Intro -- introduction to Dynamically Mapped Shared Memory (DSHM)


   #include <dshm.h>


The Dynamically Mapped Shared Memory (DSHM) facility allows single-instance databases to use very large (multi-GigaByte) main memory on ix86(TM) family systems.

Some Pentium ® processors (Pentium Pro and up) support a 36-bit physical address space, up to 64 GB of main memory. However, the ix86 instruction set is limited to 32-bit logical addresses. Most database implementations assume that all of main memory can be accessed directly within the user address space, and that processes within each instance of a database share a buffer pool. Without software changes, the buffer pool cannot exceed 4 GB. On a system with a large number of processors, database workloads would thrash in this size buffer pool.

DSHM enables a single-instance database to overcome the ix86 logical addressing barrier. Instead of statically mapping the entire shared buffer pool into its user address space, database processes share a set of dynamically managed mappings (map slots) from the user address space onto the buffer cache. The DSHM object is the buffer cache; that is, it is divided into a number of fixed-size buffers. In order to access a buffer, the application must first request that the system establish a mapping to it. The system chooses an available map slot, establishes the mapping, and returns the address of the slot where the buffer can be accessed. The pointer used to return the buffer address is shared with all users of the object. Due to the limited number of map slots, the application must unmap the buffer when it is finished with it.

At the kernel interface, DSHM extends the UnixWare shared memory model. The database buffer pool resides in a shared memory object limited in size only by available main memory--each DSHM object is locked in main memory. All processes sharing a DSHM object attach it to the same range of logical addresses. This address range is the DSHM map, a region of shared address space. The map is divided into a number of fixed-size slots. A user-level library manages the assignment of individual map slots to buffers within the DSHM object. The library caches map slot assignments to minimize the overhead associated with dynamic mapping. Any change to a map slot is visible to all processes that have attached the map. Although the kernel implements this shared address space region, performance considerations require that the user library manage the coherency of hardware Translation Lookaside Buffers (TLBs) for access to recently changed map slots.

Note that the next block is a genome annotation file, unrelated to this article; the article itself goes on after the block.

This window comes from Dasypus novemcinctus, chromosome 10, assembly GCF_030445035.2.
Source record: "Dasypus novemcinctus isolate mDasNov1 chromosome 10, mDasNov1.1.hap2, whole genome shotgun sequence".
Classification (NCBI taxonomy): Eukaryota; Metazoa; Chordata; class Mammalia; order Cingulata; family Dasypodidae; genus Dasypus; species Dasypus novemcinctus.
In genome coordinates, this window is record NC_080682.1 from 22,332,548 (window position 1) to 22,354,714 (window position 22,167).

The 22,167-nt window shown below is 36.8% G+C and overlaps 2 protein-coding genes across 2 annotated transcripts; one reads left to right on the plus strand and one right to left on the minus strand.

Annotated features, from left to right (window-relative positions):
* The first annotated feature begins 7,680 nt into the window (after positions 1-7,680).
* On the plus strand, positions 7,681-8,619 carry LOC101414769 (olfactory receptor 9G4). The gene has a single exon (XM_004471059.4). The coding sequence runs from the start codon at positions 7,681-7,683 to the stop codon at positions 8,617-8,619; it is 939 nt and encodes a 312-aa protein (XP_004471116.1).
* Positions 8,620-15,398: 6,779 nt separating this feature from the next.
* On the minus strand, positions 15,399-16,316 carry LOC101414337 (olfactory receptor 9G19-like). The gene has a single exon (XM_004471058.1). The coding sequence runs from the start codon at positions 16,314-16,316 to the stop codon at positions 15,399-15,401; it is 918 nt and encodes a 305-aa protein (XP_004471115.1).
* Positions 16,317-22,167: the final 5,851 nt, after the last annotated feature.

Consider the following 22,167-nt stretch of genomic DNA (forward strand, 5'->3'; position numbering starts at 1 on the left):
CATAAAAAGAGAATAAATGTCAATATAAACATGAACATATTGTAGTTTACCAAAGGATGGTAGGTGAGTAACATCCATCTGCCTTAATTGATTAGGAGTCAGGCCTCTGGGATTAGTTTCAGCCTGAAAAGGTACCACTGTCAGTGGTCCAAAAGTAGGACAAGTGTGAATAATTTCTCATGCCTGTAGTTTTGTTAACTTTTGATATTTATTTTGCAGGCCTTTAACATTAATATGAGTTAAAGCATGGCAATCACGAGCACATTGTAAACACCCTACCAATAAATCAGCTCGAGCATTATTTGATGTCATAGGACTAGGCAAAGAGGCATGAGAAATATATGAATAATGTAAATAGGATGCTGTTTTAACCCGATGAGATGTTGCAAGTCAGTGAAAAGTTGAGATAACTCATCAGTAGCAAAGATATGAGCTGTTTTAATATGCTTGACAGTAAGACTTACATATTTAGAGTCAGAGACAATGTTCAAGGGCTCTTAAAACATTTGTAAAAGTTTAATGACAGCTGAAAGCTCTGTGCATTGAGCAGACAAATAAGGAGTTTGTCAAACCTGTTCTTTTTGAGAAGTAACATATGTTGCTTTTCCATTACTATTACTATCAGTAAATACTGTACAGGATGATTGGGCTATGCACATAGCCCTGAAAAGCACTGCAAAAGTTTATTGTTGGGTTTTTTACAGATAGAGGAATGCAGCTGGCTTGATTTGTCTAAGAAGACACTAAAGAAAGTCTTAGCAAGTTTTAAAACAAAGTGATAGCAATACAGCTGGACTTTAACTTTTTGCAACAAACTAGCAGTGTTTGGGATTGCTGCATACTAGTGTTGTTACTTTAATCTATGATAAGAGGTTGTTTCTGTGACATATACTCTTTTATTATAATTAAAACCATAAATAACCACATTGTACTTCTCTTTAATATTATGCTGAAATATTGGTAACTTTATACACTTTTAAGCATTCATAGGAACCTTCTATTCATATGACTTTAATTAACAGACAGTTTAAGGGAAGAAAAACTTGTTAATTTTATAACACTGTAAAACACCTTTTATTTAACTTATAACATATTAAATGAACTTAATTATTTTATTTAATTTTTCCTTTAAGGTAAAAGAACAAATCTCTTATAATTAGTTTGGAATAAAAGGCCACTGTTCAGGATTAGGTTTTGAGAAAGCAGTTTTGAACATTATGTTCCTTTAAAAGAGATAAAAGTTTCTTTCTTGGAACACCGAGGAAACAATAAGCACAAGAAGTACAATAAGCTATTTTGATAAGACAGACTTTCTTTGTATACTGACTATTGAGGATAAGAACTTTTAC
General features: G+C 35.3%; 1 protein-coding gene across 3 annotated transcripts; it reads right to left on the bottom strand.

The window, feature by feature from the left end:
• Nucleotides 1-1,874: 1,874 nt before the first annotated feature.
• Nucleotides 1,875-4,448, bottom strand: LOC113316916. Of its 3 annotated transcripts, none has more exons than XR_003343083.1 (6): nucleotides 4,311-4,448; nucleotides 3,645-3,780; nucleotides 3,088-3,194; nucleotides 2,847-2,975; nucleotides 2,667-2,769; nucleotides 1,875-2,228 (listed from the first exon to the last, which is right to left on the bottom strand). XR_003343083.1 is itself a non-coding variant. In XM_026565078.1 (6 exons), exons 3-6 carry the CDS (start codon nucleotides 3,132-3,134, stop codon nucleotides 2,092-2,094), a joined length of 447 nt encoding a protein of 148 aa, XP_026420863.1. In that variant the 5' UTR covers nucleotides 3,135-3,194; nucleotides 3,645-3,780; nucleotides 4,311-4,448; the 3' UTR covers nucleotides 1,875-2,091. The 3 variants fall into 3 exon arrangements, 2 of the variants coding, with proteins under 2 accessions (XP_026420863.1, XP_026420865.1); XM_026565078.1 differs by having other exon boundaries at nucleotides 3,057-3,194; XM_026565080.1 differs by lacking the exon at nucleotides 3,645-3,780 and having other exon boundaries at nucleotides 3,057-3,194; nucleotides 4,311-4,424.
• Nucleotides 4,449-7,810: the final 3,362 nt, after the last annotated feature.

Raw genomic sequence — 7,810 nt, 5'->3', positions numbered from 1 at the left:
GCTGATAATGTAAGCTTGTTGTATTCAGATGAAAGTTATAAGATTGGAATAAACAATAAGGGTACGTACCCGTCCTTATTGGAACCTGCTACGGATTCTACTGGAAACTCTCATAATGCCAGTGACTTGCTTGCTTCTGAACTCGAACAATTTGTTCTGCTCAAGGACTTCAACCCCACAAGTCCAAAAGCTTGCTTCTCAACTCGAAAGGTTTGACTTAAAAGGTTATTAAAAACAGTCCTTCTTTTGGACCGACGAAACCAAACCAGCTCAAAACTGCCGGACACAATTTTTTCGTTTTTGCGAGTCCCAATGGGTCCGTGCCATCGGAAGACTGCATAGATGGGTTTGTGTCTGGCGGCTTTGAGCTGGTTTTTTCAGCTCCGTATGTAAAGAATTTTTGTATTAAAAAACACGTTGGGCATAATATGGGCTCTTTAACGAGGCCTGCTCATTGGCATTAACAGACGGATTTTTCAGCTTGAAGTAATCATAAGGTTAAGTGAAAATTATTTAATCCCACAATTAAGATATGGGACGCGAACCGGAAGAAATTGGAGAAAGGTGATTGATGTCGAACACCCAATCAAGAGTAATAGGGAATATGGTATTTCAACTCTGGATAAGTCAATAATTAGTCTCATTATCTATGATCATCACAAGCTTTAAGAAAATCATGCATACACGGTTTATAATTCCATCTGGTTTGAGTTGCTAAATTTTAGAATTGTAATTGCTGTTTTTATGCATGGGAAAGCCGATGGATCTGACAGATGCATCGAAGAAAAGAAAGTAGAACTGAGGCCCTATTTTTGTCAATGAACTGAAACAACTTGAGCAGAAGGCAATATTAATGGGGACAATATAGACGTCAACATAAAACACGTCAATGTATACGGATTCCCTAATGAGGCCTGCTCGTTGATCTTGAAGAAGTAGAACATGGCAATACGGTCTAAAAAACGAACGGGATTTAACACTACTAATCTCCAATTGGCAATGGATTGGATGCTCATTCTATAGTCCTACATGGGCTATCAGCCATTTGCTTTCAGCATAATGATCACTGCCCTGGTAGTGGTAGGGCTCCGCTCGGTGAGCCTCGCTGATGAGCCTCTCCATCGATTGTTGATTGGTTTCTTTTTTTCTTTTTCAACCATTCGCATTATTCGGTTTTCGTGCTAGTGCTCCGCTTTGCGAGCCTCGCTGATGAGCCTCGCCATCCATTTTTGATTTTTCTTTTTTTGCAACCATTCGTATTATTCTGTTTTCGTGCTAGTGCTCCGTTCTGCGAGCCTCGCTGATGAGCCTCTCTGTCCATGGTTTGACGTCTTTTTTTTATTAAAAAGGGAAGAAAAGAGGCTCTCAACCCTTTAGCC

Application constraints

DSHM places the following constraints on the application:


dshm_alignment(DSHM), dshm_attach(DSHM), dshm_bufindex(DSHM), dshm_control(DSHM), dshm_detach(DSHM), dshm_get(DSHM), dshm_map(DSHM), dshm_minmapsize(DSHM), dshm_reattach(DSHM), dshm_unmap(DSHM), dshm_updatetlb(DSHM)

Standards compliance

These routines do not conform to any current industry standard.
© 2005 The SCO Group, Inc. All rights reserved.
SCO OpenServer Release 6.0.0 - 01 June 2005